Why Steam Was down on Christmas Day 2015


Steam is perhaps the best-known online digital distribution service in the world, and the PC game world’s answer to Microsoft’s Xbox Live and Sony’s PSN. It is renowned for its massively popular online sales which offer great discounts on big-name titles, even if these sales have not always been that great in the past.

And American company Valve, who run Steam and were also behind the seminal Half-Life series of video games, has been controversial as it has been accused of monopolizing PC game digital sales by competitors such as Electronic Arts, who run rival service Origin. Valve also caused controversy last year for removing the ultra-violent game Hatred from the Steam store, although the game was reinstated later due to fan pressure.

And now users are worried about Steam’s security, as a recent malfunction forced Valve to shut down the Steam store for more than an hour on Christmas day. But this does not appear to be related to a hacker attack, even though Xbox Live and the PlayStation Network have been hit by hackers in the past. Actually, last Christmas the infamous hacker group Lizard Squad launched an attack against both Microsoft’s and Sony’s services, shutting both down for several days and running Christmas day for quite a few gamers who were looking to have fun playing video games online.

But this recent Steam malfunction does not appear to be the work of a malicious hacker group like Lizard Squad, even though another hacker outfit known as SkidNP had launched an attack against the Steam servers on the day, according to Forbes. Rather, it appears this was an issue with Valve’s own software that had the curious effect of letting certain users access other users accounts, potentially exposing names, addresses, credit card info and other data.


How safe is your personal data on Steam?


This Steam glitch also had the effect of changing the language of the Steam client to others such as Russian, although clearly this was a minor thing considering how much personal user information could have been compromised.

And the matter was serious enough for Valve to shut down the Steam store for more than hour on Christmas Friday until the matter could be resolved. But after the ordeal, Valve issued a vaguely worded statement in which they downplayed the whole affair, stating that the glitch “allowed some users to randomly see pages generated for other users” and that “no unauthorized actions were allowed on accounts beyond the viewing of cached page information”.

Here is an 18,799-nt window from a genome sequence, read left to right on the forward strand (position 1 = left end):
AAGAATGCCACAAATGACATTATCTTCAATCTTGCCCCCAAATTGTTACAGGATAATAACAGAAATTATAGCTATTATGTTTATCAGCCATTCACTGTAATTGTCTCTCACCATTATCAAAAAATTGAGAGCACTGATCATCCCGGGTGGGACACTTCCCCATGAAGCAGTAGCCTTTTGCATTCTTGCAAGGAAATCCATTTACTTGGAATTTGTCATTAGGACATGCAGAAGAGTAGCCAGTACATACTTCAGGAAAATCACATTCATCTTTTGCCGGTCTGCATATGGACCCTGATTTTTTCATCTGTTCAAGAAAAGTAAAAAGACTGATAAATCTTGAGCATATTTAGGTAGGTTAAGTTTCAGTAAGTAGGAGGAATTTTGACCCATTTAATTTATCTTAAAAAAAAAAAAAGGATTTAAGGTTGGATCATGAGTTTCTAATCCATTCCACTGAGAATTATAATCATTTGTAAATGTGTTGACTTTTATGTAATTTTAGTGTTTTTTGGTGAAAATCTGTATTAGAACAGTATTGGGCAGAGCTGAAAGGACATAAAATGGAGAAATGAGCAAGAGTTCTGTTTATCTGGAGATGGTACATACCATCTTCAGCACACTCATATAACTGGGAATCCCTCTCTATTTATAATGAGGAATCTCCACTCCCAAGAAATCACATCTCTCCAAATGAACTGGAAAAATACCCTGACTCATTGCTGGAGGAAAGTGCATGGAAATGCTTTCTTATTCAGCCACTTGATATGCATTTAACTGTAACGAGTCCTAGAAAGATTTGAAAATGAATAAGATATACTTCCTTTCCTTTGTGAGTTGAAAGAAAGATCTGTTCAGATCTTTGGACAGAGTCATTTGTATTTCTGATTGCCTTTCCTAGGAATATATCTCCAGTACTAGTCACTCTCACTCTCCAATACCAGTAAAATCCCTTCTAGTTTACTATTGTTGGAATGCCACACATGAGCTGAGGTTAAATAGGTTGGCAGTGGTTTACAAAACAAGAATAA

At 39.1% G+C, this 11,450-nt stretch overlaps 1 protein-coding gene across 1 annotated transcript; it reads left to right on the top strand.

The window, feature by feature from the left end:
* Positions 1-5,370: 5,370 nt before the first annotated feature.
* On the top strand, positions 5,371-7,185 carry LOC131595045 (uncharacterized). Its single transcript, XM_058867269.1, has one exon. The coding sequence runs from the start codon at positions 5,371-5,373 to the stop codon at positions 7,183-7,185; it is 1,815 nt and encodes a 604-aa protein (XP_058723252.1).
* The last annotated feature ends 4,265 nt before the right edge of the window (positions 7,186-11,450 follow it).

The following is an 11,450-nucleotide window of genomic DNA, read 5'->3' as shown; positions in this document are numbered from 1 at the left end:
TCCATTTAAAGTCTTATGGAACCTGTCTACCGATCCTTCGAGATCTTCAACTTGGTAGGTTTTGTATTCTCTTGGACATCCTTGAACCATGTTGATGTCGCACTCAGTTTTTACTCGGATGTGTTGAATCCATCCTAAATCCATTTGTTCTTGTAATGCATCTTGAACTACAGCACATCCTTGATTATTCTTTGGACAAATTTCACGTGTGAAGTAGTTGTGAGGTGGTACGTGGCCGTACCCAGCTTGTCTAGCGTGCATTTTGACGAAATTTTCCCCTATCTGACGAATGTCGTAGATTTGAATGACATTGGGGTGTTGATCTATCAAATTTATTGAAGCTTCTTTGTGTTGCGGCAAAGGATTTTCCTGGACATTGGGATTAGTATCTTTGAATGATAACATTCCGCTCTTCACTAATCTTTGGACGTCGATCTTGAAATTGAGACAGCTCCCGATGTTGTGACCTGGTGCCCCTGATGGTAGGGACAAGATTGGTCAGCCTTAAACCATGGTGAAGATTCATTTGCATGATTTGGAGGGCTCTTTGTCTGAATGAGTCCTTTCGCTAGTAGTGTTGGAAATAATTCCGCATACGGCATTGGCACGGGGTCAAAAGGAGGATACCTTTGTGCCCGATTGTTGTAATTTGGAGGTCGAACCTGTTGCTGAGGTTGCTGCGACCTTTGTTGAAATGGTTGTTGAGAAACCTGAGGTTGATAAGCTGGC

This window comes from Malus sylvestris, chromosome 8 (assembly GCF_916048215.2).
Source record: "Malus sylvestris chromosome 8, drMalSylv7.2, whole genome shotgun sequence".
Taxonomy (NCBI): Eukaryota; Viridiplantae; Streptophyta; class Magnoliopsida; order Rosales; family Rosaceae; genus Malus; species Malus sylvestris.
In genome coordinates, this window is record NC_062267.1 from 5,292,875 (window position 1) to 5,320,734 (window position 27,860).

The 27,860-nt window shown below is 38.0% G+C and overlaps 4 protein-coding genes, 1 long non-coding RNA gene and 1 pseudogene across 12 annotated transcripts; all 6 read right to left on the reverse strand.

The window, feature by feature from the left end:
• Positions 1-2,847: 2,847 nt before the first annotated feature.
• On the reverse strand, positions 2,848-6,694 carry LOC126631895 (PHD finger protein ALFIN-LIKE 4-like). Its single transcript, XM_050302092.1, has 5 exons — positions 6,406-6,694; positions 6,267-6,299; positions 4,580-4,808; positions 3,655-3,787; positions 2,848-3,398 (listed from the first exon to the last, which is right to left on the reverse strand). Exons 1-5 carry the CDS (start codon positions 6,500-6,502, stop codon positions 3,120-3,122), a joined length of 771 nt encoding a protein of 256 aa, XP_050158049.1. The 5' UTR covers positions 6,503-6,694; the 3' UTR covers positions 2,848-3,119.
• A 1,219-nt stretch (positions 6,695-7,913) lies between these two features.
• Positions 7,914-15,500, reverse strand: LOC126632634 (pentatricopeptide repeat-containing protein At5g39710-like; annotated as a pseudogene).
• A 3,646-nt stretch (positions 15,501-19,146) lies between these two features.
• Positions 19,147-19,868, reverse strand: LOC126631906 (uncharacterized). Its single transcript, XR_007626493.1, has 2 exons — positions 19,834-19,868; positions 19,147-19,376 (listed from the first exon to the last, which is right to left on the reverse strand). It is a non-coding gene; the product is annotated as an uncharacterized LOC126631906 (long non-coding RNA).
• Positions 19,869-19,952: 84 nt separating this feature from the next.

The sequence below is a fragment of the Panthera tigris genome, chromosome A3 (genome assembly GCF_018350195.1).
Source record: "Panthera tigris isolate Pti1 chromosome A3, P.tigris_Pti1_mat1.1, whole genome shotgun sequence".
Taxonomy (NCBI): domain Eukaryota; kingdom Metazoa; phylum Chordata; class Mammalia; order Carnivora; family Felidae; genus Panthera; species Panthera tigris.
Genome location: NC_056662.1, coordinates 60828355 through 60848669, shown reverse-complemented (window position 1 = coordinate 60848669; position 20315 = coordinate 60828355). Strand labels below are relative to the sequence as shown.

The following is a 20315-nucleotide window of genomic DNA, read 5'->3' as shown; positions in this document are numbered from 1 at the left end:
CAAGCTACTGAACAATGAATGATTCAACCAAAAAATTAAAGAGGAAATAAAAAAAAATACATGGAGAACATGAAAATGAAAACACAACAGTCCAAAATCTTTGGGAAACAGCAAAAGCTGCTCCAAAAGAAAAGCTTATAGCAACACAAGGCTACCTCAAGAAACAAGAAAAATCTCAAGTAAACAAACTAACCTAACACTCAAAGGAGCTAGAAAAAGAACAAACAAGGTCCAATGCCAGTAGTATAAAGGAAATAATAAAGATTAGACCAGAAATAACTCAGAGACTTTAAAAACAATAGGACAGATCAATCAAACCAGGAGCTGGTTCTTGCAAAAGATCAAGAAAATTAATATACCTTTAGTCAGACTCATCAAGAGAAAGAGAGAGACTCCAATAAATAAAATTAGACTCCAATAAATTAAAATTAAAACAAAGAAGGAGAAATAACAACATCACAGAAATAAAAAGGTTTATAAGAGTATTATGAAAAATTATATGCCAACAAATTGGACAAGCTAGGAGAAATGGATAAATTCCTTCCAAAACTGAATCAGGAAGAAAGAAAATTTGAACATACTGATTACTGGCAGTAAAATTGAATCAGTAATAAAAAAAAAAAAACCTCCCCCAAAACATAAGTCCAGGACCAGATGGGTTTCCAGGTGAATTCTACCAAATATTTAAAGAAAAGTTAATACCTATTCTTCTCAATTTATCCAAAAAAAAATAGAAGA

But was something else at play here, perhaps a hacker attack like Lizard Squad’s last year that we don’t know about yet, or is it that the Steam store, which now has a whopping 125 million users with several million concurrent users at any time, can’t simply be run by a small team of people like Valve currently does?

Because it is clear that Steam has done a lot to revitalise the PC games industry and make the platform important for game developers again, as well as offering a great online digital distribution service with good pricing and many convenient features such as the “Big Picture mode”, which is great for displaying the Steam interface on large TVs, and others like unlimited game re-downloading. So here’s hoping that this recent malfunction is an isolated incident, and gamers can keep enjoying Steam in the future without issues.

Update: It appears that Steam was indeed attacked by hackers in the early hours of December 25, 2015. This wasn’t the reason behind the glitches discussed in this article, though. Rather, it was the mangled response to the attack by one of Valve’s partners that led to Steam’s zany behaviour on Christmas day.

And now Valve is scrambling to contact those users affected (more than 30,000 according to the company’s recent statement), whose billing addresses, email and even credit card info could have been compromised on Christmas day.